Such is the fate of a popular comparison: mass customization of personalized products vs mass production of the all-black Ford Model T. Search the terms together to see how often it’s been used. Even some Twitter users poked fun at the rampant use earlier this year.

It’s unfortunate that the comparison has sunk into cliché-dom. After all, it’s starkly vivid: the freedom of individuals designing products based on personal tastes before they’re made contrasted with Henry Ford’s famous dictate, “People can have the Model T in any color--so long as it’s black.”

Introduced in 1908, the Model T was available in red, blue, green or gray until Ford concluded in 1914 that eliminating color choice would speed production and lower costs. He couldn’t have envisioned the array of design choices shoppers can make online now, 100 years later, including for Ford vehicles. For example, the company’s online configurator lets buyers of the 2015 F150 pickup truck choose from among 13 colors, 14 wheel designs, and many other customization options.

Recent surveys show that consumers, especially millennials, increasingly expect individual customization choices. They want to participate in the design of products to ensure they meet their aesthetic tastes and express who they are or perceive themselves to be.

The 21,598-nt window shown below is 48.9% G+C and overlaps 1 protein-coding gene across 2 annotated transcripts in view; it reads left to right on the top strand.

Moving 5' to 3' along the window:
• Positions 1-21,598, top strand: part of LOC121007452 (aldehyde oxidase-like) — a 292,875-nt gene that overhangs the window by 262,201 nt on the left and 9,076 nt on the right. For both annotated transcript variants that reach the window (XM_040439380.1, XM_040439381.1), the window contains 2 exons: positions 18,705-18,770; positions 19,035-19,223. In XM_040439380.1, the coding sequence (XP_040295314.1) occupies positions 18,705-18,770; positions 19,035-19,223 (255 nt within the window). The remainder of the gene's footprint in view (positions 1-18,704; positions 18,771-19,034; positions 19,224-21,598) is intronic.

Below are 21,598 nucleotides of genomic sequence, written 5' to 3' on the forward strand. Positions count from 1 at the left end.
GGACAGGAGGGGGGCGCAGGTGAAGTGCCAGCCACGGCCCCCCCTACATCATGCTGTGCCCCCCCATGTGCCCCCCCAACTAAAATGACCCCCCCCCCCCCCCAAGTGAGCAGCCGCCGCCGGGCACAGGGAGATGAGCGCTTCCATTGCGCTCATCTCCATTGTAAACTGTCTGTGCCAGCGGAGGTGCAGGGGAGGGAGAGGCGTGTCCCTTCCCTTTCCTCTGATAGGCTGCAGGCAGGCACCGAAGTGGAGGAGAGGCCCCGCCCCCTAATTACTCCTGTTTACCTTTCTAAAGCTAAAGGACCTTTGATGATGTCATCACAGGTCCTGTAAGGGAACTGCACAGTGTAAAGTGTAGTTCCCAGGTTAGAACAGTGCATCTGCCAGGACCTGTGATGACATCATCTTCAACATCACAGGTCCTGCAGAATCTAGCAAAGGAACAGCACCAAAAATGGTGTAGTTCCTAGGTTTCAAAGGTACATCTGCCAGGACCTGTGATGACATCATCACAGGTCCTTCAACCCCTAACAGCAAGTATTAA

As more brands and retailers fulfill the customization expectation, manufacturers recognize they must respond. A new study, “Getting Closer to Customers,” found that as technology continues to drive a global shift to customization, manufacturers see a need to relocate and make their supply chains more flexible. Eighty-two percent “now consider proximity to the end-customer as vital to their business model” to service consumers better and faster.

In other words, mass customization has come of age. One could argue that definitional contrasts with mass production of Model Ts a century ago are irrelevant.

Continuing advances in technology, including our own 3D virtual product experiences supporting customization, appear certain to make not just personalization but hyper-personalization the norm. In the process, the Model T-mass production example will, to use a well-worn cliché, fade into the dustbin of history.

Perhaps 100 years hence or sooner, the era of empowering shoppers to customize products online will be viewed as quaintly archaic. And the era will be compared to the new era of people 3D-printing the clothes they want to wear on any given day, not to mention a tricked-out self-flying Ford of the future.

Damage by Design to Make It Mine

Among our favorite topics is mass customization, the growing trend of shoppers personalizing products online before purchase and before they’re manufactured. Admittedly we have a self-interest in the trend, evident in our gBuilder demo.